Marine Stewardship Council – Certified Sustainable Seafood: Utilizes their own eco-label and fishery certification program to contribute to the health of the world’s oceans by recognizing and rewarding sustainable fishing practices, influencing the choices people make when buying seafood, and working with partners to transform the seafood market to a sustainable basis.


Leaping Bunny Program: The Coalition for Consumer Information on Cosmetics’ (CCIC) administers a cruelty-free standard and the internationally recognized Leaping Bunny Logo for companies producing cosmetic, personal care, and household products. The Leaping Bunny Program provides the best assurance that no new animal testing is used in any phase of product development by the company, its laboratories, or suppliers.


Veriflora: The Veriflora Certified Sustainably Grown label is your guarantee that flowers and potted plants have been produced in an environmentally and socially responsible manner and with high quality standards.

2 Enlightened Replies

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  1.' Sharon Lawrence says:

    Thanks for this helpful and demystifying list. Now, Jenny, which paints are REALLY NO VOC and what label should I look for?

    • Jennifer says:

      This is a good question! I am posting a home renovation story shortly, in which I will go into paints more thoroughly – but here’s a teaser. Most paints that say that they are no VOC (volatile organic compounds) actually have some VOC’s because of the addition of tints that add the color – and can nearly double a paint’s VOC content. The good news is the EPA has recently updated limitations and standards for VOC’s in consumer goods which has resulted in much more stringent guidelines. Some states, such as CA, have traditionally surpassed the EPA regulations in this area. The upshot: you can find high performing, no VOC paints in nearly every home improvement or paint store. Here are a few that I can recommend:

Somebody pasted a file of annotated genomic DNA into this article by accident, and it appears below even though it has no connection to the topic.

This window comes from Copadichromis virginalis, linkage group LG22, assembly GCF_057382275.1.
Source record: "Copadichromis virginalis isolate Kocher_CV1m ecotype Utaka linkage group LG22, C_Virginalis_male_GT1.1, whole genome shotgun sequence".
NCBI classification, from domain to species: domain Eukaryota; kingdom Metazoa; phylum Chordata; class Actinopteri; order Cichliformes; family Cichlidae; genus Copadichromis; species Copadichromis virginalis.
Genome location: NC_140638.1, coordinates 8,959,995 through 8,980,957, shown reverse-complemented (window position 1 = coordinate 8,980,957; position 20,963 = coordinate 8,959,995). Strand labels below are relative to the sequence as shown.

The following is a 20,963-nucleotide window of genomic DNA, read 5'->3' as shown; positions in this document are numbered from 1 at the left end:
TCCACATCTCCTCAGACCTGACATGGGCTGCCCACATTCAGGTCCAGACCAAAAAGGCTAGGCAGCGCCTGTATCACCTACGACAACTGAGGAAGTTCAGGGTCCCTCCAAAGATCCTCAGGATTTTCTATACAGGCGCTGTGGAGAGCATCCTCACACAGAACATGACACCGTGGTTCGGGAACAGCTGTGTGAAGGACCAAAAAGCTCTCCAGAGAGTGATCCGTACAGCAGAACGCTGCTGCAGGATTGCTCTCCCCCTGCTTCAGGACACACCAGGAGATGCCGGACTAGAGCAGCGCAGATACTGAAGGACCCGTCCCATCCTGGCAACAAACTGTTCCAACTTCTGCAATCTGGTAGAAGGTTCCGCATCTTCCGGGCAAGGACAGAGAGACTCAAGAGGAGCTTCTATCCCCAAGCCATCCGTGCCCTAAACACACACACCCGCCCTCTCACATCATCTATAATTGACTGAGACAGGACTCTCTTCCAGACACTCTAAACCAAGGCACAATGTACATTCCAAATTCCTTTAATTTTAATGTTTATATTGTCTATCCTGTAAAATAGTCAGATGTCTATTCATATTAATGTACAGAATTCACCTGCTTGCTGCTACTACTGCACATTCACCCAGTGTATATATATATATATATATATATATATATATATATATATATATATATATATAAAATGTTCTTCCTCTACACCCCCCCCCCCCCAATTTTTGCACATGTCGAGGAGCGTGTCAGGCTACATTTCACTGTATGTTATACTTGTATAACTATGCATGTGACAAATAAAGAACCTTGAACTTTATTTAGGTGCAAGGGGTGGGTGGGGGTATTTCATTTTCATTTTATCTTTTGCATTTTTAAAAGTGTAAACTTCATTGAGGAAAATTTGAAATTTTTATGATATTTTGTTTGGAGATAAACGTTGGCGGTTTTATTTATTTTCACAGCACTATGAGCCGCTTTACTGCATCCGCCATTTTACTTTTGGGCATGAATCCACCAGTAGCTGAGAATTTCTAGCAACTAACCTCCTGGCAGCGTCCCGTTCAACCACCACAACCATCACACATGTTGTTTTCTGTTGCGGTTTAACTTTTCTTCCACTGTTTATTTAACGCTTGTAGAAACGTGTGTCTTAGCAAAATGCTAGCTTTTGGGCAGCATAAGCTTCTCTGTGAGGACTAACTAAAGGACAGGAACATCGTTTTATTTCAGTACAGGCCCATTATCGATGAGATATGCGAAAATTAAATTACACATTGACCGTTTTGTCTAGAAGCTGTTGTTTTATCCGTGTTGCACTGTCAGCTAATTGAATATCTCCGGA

Yolo Colorhouse. Not only made in my hometown – Portland – but they exceed VOC certifications on every ingredient. Every aspect of Yolo’s product strives for sustainability: soy ink labels, recycled plastic containers, bio-diesel fueled shipping. Green Depot carries this line.
      DuraSoy One (another Green Depot offering): A favorite among professionals. The soy technology in this paint replicates the thickness and smooth application of traditional oil based paints.
      Natura (Benjamin Moore). A truly high performing no VOC paint. Their Aura line is low VOC – but since Natura performs equally as well, opt for the no VOC. No need for a primer with this one!
      Devoe Paint Wonder Pure. At $30 a gallon, you can’t beat the price. Good coverage. Solid for the value. Carried in independent paint stores (google for your area).